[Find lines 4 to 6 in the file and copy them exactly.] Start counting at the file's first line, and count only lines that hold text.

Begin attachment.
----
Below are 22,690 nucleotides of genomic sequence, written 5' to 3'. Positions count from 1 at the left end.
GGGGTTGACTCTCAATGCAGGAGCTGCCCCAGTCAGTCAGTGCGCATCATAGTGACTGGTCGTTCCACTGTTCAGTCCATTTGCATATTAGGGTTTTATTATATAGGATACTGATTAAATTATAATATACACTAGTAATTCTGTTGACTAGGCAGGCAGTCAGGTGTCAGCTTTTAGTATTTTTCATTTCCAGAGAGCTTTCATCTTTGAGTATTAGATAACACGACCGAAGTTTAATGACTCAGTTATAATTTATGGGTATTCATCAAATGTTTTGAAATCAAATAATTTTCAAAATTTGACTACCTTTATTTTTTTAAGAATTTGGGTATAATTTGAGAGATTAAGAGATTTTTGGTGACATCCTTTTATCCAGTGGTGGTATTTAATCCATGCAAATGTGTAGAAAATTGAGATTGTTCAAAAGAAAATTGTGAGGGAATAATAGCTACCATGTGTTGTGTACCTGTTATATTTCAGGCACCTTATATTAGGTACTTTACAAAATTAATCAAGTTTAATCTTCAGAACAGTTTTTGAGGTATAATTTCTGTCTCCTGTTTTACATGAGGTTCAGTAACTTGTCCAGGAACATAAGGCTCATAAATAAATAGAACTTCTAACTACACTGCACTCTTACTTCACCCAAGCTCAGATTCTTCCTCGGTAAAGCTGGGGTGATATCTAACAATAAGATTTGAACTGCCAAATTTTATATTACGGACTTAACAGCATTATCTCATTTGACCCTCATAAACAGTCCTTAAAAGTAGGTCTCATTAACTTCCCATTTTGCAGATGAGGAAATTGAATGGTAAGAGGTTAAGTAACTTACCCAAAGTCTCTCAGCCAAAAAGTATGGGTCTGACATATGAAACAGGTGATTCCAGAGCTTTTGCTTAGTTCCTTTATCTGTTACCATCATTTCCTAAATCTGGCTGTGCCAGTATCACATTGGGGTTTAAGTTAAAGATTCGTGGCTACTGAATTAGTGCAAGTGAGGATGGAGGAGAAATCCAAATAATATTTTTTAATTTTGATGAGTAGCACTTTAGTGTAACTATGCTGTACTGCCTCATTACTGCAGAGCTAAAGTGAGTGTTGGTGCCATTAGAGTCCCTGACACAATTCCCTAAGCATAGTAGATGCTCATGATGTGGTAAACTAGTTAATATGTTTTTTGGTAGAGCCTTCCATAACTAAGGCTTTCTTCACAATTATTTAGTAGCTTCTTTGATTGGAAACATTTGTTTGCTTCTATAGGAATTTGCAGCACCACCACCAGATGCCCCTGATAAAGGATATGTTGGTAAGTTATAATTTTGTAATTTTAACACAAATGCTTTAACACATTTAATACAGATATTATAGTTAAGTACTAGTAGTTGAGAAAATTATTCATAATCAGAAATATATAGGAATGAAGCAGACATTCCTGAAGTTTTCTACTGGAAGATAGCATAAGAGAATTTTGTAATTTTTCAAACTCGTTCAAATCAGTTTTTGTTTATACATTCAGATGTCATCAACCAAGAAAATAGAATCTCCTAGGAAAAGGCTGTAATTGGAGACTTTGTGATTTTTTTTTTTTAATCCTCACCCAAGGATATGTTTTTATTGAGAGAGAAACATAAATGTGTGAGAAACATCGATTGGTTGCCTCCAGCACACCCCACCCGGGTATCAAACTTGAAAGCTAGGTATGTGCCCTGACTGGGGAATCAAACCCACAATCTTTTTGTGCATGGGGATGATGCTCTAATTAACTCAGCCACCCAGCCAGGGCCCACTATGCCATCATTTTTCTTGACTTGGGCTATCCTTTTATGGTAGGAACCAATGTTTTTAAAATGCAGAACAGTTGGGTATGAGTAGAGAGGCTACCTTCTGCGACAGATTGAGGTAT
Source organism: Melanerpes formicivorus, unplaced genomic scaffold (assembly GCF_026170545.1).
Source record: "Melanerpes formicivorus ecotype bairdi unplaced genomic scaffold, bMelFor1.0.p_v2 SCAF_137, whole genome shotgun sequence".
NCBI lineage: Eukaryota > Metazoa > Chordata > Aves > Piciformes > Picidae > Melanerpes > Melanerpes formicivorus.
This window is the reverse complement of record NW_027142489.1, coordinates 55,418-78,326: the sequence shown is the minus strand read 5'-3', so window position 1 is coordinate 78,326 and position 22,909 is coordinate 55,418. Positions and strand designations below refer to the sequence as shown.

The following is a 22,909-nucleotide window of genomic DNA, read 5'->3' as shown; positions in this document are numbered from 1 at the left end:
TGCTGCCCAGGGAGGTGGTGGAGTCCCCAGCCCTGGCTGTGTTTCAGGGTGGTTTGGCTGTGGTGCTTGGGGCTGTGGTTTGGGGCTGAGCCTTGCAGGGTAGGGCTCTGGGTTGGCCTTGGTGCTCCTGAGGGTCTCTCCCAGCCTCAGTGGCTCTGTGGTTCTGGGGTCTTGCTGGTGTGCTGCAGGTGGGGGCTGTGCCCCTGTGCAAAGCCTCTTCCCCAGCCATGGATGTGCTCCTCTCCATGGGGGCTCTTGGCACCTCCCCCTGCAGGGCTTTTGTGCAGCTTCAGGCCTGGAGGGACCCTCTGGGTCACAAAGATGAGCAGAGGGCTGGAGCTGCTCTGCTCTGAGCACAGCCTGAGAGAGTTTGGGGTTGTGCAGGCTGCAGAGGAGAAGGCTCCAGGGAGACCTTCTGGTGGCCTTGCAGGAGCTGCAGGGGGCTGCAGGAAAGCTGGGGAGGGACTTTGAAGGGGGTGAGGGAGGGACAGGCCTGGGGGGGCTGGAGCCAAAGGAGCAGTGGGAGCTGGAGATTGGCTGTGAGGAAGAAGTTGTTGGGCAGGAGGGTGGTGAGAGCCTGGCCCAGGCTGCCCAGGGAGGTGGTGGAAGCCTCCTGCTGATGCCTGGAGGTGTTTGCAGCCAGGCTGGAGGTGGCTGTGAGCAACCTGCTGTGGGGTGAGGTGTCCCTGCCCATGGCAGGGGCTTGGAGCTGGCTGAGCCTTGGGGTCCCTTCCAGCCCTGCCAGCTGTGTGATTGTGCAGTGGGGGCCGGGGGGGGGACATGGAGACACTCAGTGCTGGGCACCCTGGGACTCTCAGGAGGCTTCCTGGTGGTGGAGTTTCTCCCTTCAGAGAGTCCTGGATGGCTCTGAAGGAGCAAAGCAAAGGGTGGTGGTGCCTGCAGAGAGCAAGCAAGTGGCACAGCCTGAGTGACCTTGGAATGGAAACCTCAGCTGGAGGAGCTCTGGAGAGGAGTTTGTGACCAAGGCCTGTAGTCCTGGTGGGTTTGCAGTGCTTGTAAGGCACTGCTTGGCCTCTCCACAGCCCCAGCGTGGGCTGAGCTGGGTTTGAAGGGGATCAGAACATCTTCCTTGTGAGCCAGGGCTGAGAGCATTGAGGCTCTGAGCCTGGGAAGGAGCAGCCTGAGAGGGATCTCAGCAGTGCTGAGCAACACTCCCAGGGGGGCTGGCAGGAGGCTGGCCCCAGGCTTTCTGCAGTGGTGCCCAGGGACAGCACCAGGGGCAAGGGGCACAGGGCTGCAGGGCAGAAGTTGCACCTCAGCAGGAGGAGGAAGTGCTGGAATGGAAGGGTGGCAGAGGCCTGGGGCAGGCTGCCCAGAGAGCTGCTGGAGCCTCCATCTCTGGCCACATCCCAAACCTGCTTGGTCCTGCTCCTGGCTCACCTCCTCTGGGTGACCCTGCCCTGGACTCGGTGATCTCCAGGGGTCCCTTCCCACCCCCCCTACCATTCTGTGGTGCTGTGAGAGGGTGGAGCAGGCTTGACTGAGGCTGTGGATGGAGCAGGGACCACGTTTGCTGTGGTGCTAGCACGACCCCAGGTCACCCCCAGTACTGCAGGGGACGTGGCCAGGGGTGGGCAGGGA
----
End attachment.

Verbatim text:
Source record: "Melanerpes formicivorus ecotype bairdi unplaced genomic scaffold, bMelFor1.0.p_v2 SCAF_137, whole genome shotgun sequence".
NCBI lineage: Eukaryota > Metazoa > Chordata > Aves > Piciformes > Picidae > Melanerpes > Melanerpes formicivorus.
This window is the reverse complement of record NW_027142489.1, coordinates 55,418-78,326: the sequence shown is the minus strand read 5'-3', so window position 1 is coordinate 78,326 and position 22,909 is coordinate 55,418. Positions and strand designations below refer to the sequence as shown.